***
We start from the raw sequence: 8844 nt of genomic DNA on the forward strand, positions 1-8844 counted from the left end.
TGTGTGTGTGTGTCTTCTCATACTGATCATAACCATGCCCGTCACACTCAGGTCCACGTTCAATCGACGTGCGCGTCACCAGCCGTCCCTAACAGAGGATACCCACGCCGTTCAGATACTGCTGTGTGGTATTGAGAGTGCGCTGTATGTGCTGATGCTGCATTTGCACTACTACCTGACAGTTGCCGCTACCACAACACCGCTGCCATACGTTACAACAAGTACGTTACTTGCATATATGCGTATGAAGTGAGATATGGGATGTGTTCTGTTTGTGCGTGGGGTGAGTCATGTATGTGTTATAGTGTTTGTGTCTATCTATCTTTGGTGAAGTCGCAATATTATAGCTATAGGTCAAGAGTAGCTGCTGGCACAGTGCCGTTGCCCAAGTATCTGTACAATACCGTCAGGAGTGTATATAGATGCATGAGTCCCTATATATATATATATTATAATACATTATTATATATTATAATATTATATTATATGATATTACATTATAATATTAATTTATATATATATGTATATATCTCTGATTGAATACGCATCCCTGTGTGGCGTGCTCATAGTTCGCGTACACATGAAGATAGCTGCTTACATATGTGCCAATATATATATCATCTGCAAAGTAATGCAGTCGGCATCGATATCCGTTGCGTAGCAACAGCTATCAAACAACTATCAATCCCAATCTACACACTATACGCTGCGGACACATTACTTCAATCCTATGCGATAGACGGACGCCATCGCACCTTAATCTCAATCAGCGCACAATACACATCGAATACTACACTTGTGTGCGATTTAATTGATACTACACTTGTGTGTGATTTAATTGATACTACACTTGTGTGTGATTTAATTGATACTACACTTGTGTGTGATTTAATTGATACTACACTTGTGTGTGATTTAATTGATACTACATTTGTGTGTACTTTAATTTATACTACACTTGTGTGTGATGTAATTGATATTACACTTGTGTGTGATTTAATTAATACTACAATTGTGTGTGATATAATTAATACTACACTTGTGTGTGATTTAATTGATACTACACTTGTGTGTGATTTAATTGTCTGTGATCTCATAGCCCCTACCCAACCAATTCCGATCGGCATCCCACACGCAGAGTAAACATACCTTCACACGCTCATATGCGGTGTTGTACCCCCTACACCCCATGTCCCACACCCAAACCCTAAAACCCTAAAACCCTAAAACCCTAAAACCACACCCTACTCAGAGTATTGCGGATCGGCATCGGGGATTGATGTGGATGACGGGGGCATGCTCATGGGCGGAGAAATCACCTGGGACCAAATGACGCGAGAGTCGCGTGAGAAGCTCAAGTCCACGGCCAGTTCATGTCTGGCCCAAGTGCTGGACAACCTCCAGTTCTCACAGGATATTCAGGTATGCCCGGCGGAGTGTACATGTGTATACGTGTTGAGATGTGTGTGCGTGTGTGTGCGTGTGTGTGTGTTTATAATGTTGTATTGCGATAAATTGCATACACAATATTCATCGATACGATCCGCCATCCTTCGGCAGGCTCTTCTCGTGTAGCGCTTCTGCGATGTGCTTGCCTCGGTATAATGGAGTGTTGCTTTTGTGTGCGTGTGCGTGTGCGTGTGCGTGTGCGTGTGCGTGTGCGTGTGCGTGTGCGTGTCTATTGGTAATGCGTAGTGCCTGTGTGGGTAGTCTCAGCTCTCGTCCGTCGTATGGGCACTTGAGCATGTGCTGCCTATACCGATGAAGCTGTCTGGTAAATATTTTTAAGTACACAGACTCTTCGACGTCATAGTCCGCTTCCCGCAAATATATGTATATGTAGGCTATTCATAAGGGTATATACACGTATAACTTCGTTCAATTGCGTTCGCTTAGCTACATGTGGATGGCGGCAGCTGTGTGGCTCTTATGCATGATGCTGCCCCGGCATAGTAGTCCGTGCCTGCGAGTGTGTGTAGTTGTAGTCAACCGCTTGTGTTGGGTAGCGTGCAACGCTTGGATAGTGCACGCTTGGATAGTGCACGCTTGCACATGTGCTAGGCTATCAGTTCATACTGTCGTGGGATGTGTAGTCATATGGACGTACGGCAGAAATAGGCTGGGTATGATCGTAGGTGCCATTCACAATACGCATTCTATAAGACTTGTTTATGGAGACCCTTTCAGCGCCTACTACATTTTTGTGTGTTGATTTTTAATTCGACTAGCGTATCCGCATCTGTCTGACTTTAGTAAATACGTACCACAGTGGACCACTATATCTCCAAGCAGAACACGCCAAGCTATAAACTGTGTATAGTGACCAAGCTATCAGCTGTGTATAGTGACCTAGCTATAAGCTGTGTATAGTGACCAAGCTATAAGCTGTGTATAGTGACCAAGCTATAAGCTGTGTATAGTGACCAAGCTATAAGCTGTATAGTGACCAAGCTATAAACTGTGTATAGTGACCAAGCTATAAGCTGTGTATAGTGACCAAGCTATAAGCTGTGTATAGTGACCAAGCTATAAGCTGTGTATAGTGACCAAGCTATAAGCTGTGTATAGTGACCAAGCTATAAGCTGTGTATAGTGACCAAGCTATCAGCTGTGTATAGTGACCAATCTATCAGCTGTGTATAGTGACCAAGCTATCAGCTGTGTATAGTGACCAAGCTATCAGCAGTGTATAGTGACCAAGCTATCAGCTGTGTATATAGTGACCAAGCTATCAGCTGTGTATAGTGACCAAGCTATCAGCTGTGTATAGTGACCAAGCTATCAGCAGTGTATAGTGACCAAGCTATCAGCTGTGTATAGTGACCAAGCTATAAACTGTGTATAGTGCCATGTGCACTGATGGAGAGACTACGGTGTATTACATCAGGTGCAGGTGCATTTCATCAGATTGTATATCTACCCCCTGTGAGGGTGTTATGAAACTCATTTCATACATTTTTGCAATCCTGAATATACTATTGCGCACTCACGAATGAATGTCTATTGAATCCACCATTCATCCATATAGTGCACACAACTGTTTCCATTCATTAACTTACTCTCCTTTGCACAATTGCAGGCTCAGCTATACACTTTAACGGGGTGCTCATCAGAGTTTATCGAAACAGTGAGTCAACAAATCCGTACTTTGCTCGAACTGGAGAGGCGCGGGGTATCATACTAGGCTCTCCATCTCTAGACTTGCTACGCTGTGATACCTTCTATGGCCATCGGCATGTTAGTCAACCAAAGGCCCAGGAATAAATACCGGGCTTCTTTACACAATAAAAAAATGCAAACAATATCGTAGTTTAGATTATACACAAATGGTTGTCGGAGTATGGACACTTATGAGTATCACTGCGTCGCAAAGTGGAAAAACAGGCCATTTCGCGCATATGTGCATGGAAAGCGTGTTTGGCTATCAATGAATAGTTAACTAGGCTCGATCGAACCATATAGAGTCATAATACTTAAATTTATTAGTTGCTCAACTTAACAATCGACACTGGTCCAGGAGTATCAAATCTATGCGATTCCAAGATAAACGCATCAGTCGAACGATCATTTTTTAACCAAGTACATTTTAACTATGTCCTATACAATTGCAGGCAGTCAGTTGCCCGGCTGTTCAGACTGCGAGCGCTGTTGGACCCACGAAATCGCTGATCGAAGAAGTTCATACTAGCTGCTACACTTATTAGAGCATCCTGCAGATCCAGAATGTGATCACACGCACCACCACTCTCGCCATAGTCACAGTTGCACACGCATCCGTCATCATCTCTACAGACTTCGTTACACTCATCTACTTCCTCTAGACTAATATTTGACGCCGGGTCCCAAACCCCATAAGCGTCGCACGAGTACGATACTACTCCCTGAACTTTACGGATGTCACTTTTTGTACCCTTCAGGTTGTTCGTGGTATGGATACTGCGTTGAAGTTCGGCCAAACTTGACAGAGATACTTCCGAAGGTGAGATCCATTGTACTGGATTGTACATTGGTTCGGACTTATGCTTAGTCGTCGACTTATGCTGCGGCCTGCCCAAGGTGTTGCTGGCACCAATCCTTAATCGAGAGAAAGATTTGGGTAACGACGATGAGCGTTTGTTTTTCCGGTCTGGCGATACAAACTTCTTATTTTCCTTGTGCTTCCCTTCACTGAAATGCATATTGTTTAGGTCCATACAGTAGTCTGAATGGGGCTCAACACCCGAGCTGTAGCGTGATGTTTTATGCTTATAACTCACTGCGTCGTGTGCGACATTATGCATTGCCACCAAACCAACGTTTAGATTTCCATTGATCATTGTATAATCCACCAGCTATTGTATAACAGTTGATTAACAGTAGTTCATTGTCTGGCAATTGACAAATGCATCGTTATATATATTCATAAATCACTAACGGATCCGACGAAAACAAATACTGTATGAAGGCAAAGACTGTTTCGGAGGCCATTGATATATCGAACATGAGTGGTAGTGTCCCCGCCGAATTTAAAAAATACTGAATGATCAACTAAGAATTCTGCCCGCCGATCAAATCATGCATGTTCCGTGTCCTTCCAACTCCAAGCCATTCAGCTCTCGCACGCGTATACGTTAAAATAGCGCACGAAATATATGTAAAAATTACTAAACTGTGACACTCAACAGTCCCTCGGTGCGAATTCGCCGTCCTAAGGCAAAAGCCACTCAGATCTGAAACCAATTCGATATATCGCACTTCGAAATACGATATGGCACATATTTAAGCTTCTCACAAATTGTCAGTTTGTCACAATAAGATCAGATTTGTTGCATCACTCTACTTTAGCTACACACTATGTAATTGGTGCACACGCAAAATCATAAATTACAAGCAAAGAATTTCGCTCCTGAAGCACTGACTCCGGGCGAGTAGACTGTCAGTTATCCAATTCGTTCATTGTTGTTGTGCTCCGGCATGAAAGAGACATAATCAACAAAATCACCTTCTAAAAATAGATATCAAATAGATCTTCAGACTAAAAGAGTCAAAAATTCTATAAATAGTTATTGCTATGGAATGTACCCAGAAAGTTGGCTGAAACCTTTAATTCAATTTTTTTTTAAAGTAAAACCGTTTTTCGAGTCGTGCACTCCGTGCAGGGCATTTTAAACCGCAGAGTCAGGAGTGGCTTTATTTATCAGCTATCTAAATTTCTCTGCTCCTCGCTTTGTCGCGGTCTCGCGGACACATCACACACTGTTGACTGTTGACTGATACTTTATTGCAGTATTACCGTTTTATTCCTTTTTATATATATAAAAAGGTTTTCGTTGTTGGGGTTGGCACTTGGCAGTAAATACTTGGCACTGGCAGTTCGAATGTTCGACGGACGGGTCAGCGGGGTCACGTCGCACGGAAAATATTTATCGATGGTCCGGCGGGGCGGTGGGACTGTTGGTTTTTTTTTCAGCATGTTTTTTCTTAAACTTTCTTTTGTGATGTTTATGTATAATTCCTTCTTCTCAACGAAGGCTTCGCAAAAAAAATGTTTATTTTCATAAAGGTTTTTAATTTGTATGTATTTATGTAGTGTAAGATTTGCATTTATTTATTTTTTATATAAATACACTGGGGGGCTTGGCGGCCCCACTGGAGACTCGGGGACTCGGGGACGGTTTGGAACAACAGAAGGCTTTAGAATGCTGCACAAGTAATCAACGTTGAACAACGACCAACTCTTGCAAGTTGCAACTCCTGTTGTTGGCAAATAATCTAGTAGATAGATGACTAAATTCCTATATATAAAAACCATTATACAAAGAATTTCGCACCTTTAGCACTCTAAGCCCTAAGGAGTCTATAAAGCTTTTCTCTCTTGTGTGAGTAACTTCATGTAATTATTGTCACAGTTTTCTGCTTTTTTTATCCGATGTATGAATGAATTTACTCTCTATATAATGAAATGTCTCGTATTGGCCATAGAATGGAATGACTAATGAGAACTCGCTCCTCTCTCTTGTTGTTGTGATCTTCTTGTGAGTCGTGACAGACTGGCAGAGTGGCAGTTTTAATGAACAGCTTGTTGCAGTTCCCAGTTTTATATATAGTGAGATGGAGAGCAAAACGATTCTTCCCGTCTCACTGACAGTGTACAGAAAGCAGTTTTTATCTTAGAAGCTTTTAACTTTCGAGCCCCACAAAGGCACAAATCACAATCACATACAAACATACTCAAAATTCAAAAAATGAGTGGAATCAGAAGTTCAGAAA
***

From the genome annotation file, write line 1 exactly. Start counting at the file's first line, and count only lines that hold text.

We start from the raw sequence: 8844 nt of genomic DNA on the forward strand, positions 1-8844 counted from the left end.